A Hard Bar Finish for Soft Wood
No finish will make a soft wood hard. But for a redwood bar top, some finishers suggest a penetrating epoxy. August 21, 2006
I have refinished a redwood bar with shellac sealer and a closed-pore polycrylic finish (Minwax). The finish is doing pretty well but the bar is denting so easily through the finish that even credit card signatures are sometimes legible. I have to redo, and Iím hoping for advice on how to toughen up the surface. I'm thinking of redoing it with Target Coatings Poly but it builds slowly and I'm thinking I'm going to need a heavy film to solve the problem.
From contributor A:
This problem is not caused by the finish and cannot be fixed by altering the finish. Stiffer coatings may be very slightly harder to dent, but they will dent. The redwood is very soft. I would make it a thin wipe-on finish and then fill all dents with a dark glaze. That way, you can touch up damage easily and create a priceless patina as the finish ages and naturally distresses.
From contributor B:
I've not tried it on redwood but a wood consolidant may do the trick. It's a very, very thin 2 part epoxy. I use it to consolidate partially rotted or eroded wood when there's no other choice. I use System 3 but I know others who thin down regular structural epoxy with acetone. Try it on a scrap of redwood.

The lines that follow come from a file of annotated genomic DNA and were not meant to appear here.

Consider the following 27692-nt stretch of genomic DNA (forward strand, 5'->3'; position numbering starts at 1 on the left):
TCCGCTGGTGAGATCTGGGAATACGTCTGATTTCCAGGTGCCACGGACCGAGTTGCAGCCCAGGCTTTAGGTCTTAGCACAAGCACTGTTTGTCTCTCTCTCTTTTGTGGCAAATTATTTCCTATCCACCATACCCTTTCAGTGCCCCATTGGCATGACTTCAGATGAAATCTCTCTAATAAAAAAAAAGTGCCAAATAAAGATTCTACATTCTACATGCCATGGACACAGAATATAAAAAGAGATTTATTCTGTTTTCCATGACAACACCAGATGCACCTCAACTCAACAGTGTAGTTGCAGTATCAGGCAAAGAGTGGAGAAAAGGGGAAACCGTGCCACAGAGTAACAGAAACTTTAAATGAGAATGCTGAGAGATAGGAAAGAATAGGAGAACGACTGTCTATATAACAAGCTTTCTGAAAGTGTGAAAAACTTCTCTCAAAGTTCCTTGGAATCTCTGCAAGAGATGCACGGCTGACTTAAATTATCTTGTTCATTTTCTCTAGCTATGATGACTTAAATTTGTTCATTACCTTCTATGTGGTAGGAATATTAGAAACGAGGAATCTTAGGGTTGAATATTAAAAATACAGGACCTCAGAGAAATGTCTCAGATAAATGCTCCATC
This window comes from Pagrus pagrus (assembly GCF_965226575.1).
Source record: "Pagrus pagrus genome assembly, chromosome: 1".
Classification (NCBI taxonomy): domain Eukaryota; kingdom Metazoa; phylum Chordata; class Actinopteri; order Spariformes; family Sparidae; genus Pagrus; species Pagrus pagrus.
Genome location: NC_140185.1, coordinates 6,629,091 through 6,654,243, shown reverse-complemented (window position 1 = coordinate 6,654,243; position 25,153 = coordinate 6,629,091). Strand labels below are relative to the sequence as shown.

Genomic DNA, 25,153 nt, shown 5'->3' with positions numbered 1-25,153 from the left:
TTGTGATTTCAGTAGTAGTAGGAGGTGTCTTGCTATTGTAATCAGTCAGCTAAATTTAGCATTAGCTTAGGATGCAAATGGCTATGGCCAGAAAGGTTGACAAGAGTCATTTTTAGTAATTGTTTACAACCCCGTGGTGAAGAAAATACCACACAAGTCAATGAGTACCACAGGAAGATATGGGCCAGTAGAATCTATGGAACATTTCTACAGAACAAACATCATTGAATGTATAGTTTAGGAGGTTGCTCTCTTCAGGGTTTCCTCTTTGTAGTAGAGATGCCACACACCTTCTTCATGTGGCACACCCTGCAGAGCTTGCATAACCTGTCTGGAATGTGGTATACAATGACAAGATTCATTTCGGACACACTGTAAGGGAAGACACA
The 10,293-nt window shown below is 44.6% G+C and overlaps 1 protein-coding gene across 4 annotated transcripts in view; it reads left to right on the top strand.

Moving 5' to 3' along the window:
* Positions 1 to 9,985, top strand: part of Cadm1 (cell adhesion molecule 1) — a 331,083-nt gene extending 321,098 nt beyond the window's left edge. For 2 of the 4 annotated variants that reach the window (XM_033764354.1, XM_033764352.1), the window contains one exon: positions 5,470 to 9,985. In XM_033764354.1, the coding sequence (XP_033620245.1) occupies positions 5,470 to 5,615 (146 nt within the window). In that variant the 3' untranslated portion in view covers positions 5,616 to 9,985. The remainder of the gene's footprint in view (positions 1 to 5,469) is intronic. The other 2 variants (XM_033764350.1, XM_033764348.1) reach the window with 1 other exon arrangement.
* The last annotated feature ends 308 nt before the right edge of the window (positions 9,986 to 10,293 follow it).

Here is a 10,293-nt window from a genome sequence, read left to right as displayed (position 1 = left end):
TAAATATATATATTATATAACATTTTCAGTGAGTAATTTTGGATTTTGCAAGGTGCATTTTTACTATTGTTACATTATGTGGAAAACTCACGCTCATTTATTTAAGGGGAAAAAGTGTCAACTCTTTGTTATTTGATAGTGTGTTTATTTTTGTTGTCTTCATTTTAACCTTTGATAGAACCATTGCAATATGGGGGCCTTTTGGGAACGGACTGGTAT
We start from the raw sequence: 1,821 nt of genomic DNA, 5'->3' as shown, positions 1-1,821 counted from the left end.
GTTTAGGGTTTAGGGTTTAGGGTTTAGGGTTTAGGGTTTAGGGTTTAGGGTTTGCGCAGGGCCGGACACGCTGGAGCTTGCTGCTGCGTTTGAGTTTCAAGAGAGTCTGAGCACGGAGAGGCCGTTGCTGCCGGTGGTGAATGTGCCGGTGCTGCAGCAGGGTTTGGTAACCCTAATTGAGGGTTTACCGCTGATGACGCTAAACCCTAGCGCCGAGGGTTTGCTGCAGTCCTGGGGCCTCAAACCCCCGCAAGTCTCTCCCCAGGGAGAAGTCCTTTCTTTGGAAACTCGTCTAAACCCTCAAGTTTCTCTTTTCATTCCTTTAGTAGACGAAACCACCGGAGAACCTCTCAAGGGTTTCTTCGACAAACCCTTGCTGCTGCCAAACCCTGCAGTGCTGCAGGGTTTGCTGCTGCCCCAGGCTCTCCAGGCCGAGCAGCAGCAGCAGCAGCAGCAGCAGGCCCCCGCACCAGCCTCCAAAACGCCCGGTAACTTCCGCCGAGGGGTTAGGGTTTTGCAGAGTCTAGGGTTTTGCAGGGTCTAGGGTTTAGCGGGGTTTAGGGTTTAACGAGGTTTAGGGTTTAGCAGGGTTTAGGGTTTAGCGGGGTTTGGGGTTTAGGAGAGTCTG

From contributor C:
Your finish is only as hard as your wood.
From contributor B:
Finishes do not harden wood despite the claims that they penetrate and harden. My background is in restoration and I know that a consolidant (which is not a finish) does stabilize and harden wood that is compression checked, damaged by fungus or insects, or is excessively erroded. How much it will stabilize and harden the wood depends on how much it can penetrate. What I don't know is how much it will affect redwood. If you want to try it, be sure all traces of finish or sealer are removed. Get the wood as dry as possible (Redwood is notoriously hydrosopic and won't absorb anything if it's aready full of moisture). Thin some slow dry epoxy way down with acetone (thinner is better) and swab it on as you would an oil finish - let is soak in and wipe of the excess. Wish I had a piece of redwood.
From the original questioner:
Thank you to all who have responded to my posting. I knew this forum was the place to go. In my experience with CA glues - using them to fill small defects in WB poly finishes in table tops before the topcoat, and seeing how in soaks in and hardens wood - I'd spray the thing down with SuperGlue if I could get a bucket and it wouldn't kill me! I'm thinking about trying a very thin epoxy, then a barrier of Target WB shellac and Target Poly with a fair number of coats.